Things change, and the current players are the most up-to-date. So too are those who recently retired. Is there any wonder that front offices are looking at these younger candidates?
That's still not it. Being up to date and able to think ahead are certainly advantageous while holding the clipboards, but so too is falling in line with the expectations of the front office.
The whims of general managers and presidents are easier to put into action when a coach can be molded and isn't already a rigid figure on the sidelines. A first-year coach with no prior experience can end up being shaped, mentored and tutored exactly as his superiors wish, while a retread is more likely to push back.
Sure, there are still examples when the two portions of the organization don't get along (cough, Mark Jackson, cough), but most times, schisms between the two occur when the coach is already set in his ways. Think about Lionel Hollins, who was fired by the Memphis Grizzlies after he couldn't get on board with the analytics movement that was taking place.
George Karl and the Denver Nuggets had a fairly similar scenario unfold, even though Karl won Coach of the Year right before he was fired. And the recently hired Stan Van Gundy had the following to say on the subject after taking over the Detroit Pistons, via the Associated Press' Noah Trister:
One of the big problems at least in our league right now in a lot of places is there is not a great connection necessarily between front office and coaching. This setup—nothing to do with power—it allows us to really create a tremendous synergy and a very unified organization.
SVG has the rare luxury of being both the coach and the man in charge of personnel decisions, but hiring a fresh face is another way to avoid the disconnect.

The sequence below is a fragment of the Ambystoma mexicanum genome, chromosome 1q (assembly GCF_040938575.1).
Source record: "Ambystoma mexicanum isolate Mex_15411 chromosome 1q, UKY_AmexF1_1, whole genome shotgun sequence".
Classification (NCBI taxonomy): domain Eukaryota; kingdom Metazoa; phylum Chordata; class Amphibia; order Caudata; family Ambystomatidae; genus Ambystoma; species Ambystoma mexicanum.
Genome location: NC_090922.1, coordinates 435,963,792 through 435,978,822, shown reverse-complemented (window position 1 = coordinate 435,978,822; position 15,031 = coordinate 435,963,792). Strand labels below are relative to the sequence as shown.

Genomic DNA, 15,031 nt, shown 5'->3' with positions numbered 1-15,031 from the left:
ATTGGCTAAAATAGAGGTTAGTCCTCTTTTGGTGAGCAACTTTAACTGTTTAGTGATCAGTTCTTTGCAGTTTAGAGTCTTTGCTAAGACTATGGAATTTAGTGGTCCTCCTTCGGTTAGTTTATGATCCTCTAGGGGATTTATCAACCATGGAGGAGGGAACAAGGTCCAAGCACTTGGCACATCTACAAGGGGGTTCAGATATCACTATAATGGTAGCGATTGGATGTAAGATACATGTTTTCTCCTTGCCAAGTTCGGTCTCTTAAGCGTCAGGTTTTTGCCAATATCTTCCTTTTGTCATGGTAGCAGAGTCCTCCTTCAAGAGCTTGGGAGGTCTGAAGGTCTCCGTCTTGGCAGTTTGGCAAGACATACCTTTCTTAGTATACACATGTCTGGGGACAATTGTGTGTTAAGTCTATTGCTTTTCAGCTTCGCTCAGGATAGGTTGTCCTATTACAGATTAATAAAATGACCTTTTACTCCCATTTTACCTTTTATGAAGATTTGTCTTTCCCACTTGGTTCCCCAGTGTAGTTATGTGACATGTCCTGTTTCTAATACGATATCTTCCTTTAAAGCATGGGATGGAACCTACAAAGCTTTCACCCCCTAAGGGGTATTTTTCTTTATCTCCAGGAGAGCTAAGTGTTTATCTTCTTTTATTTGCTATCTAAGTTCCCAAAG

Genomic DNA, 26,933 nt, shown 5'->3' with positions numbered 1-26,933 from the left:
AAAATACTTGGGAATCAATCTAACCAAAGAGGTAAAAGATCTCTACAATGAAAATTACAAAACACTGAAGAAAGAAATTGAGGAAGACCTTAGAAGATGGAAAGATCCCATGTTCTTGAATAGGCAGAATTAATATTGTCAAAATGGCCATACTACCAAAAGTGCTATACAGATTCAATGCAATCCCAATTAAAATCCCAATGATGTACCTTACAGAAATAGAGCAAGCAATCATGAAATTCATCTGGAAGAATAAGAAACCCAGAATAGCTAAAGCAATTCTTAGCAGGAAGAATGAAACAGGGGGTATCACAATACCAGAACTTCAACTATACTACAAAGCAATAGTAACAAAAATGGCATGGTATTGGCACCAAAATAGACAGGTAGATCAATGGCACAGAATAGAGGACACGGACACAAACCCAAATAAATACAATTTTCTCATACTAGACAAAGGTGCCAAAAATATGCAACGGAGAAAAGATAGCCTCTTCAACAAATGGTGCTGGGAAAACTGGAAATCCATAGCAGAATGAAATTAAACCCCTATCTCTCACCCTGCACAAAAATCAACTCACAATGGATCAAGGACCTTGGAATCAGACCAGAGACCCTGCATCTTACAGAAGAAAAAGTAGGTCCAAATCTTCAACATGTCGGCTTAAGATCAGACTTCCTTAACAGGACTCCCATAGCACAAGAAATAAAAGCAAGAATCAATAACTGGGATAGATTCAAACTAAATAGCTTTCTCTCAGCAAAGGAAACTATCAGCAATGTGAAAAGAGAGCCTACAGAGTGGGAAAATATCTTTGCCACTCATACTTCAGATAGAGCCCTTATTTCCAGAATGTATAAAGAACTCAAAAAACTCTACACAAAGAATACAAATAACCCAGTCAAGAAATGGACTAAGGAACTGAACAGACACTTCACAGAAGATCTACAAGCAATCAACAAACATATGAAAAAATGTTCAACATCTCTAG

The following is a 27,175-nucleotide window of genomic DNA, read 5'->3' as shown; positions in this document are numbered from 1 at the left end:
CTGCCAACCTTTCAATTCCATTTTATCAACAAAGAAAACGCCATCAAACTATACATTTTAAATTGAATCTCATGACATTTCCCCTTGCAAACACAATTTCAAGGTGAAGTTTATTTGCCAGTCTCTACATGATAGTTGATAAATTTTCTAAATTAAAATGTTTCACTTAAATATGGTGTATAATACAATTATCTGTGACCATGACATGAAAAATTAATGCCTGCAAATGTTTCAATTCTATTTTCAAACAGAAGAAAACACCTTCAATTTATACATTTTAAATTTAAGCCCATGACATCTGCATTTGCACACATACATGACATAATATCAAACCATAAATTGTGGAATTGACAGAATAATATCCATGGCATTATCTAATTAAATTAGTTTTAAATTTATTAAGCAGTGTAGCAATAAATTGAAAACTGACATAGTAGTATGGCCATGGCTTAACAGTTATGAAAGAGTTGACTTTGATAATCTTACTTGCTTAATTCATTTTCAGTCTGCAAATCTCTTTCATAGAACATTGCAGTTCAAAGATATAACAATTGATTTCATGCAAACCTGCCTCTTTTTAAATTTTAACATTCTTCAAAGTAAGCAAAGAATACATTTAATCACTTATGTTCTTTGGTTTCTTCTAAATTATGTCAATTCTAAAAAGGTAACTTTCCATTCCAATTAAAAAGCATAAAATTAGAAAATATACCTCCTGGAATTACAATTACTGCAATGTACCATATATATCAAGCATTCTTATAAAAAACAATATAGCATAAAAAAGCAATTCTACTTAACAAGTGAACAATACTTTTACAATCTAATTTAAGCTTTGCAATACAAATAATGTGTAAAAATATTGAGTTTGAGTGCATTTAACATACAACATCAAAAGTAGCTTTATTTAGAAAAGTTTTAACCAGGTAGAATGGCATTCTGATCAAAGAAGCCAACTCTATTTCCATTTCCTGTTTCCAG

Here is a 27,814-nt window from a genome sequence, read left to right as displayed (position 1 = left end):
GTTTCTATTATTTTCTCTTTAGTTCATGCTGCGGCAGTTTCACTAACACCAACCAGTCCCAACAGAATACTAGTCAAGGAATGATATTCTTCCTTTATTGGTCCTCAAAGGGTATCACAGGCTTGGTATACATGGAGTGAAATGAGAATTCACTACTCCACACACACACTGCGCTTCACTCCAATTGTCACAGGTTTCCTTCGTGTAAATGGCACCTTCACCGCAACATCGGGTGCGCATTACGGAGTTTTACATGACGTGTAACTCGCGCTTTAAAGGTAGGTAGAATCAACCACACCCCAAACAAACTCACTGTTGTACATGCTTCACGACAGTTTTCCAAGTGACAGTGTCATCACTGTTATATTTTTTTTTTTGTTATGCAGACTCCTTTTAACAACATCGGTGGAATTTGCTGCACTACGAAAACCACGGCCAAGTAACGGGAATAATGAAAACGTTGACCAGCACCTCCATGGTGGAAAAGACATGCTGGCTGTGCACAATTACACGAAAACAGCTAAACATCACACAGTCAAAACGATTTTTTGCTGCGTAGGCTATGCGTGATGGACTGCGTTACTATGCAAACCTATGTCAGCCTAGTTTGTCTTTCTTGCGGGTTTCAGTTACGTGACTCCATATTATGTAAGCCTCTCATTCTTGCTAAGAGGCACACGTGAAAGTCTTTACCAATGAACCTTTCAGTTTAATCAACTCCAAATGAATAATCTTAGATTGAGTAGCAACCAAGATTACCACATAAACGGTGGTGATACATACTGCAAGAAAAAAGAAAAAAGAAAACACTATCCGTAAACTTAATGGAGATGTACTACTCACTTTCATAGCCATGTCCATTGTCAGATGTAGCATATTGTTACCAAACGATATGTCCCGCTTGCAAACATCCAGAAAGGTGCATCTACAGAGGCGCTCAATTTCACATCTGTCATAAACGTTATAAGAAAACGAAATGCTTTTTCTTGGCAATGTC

The best example is the one brewing in New York.
Jackson, ever since he took control of the Knicks as president of basketball operations, has been trying to find a head coach, and he's looked almost exclusively at his former players.
Because it's easier for him to mentor them than to bring in someone like Jeff Van Gundy or Karl, seeing as they already have established coaching philosophies. That way, he gets to run his triangle offense, essentially buoying the team with his view while not actually standing on the sideline and dealing with the day-to-day minutiae. Al Iannazzone of Newsday wrote:
Jackson wants to install the vaunted triangle offense. He would need someone fluent in triangle and able to teach it, which made Kerr his top candidate. But Kerr chose Golden State, and now Jackson is expected to turn to some old friends.
It's only one example, but it's a significant one nonetheless.
Do you believe NBA teams should hire former players with no prior coaching experience?
The situation in New York serves as a perfect microcosm for the league as a whole, as Jackson's ideal hire will allow for the marriage between coach and front office to have the synergistic harmony that every organization desires.
This, more than anything else, is why the idea of the player-turned-coach is suddenly so appealing to executives all over the NBA. They get to coach the team by extension, and there's much lower risk of discord in such a vertically integrated scheme.
Kidd was the beginning of this restarted trend. Kerr was the next step.
But this new rage on the sidelines won't stop anytime soon.